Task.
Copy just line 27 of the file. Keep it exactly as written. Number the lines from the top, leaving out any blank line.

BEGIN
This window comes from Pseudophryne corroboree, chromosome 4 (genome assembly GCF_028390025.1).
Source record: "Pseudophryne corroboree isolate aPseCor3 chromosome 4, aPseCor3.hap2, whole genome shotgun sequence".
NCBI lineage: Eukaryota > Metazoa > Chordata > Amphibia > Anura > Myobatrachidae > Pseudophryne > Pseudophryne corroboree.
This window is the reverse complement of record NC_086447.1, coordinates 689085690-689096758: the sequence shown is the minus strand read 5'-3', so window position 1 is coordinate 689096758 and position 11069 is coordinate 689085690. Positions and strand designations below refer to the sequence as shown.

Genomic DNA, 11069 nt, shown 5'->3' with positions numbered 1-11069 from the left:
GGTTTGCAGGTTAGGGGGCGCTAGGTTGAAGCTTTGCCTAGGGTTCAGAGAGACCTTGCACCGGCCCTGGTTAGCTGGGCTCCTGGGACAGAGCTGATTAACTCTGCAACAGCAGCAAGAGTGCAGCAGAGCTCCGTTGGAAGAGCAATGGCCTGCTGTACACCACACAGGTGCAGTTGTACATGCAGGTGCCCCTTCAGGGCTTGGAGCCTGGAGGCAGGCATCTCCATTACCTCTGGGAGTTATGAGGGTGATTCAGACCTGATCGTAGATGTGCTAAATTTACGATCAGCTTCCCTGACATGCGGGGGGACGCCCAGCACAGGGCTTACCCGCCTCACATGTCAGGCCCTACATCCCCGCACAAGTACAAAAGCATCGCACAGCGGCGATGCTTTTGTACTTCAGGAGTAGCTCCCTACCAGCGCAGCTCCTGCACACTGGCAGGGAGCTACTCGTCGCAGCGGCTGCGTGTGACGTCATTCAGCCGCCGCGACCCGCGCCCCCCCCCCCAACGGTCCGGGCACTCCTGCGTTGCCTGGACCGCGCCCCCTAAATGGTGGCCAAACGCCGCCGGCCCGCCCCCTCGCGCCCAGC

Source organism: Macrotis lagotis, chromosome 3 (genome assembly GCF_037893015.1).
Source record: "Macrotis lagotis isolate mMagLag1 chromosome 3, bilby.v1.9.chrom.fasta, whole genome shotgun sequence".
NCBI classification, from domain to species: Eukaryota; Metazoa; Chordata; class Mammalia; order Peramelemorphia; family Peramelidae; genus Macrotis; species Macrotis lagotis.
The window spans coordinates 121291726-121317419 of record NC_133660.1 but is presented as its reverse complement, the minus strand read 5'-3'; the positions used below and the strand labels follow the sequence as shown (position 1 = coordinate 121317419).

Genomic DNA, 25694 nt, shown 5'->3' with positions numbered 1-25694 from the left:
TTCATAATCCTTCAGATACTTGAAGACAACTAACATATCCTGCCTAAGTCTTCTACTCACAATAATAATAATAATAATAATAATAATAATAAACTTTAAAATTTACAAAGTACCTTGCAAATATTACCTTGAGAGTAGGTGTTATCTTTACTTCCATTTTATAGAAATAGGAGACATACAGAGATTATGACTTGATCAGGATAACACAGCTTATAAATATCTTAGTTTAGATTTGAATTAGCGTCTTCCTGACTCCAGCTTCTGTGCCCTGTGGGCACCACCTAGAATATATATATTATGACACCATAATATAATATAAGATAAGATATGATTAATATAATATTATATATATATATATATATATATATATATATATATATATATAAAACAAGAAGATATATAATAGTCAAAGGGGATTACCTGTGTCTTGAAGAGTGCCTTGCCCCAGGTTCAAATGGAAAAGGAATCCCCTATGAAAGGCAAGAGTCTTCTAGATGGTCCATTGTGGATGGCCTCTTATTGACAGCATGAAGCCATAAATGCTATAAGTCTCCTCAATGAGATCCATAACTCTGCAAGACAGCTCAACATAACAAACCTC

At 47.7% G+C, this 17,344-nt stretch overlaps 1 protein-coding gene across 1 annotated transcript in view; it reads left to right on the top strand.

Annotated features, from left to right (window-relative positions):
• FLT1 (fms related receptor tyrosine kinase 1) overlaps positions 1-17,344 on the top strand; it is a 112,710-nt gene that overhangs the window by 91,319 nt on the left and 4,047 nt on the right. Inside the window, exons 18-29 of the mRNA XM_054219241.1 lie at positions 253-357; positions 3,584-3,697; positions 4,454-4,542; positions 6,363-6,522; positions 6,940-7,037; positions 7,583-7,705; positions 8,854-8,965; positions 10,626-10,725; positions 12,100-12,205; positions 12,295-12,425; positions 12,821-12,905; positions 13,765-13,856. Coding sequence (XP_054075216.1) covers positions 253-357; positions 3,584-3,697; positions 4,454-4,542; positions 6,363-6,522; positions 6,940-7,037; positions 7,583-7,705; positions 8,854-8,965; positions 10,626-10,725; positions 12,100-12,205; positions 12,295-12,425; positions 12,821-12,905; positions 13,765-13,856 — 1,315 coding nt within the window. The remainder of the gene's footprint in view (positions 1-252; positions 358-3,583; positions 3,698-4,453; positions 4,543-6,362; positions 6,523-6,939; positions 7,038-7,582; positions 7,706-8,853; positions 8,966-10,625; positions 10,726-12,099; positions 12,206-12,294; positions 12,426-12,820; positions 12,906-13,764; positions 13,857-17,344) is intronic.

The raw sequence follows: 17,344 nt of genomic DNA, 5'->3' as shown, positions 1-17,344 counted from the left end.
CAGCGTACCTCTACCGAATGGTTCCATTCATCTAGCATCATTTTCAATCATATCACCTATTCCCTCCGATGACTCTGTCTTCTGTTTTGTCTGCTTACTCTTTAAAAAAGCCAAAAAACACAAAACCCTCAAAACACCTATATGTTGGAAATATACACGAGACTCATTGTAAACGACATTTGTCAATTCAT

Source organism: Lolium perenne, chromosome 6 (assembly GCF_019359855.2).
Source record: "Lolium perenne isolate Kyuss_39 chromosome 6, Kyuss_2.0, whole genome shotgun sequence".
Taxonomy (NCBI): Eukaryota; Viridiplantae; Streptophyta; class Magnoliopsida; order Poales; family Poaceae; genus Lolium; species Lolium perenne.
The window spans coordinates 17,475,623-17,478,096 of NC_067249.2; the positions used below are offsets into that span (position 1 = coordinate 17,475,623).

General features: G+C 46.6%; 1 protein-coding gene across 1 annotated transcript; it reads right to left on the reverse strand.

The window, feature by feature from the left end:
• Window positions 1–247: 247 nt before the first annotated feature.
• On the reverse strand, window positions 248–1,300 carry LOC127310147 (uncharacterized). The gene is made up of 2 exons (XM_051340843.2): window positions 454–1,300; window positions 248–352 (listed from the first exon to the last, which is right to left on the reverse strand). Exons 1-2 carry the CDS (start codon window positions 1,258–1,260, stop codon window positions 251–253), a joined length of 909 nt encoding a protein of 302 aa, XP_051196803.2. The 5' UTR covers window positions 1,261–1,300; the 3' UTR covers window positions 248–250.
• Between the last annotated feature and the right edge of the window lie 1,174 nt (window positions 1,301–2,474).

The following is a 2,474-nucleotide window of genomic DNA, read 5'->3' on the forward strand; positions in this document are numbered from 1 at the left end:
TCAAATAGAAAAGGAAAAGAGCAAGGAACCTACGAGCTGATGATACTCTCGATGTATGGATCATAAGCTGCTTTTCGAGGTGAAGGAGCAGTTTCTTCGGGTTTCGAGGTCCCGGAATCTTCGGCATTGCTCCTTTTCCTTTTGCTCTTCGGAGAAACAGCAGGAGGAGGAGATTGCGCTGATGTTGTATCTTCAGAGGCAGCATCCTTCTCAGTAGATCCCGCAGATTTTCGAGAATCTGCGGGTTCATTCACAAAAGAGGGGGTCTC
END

The following is a 2,474-nucleotide window of genomic DNA, read 5'->3' on the forward strand; positions in this document are numbered from 1 at the left end: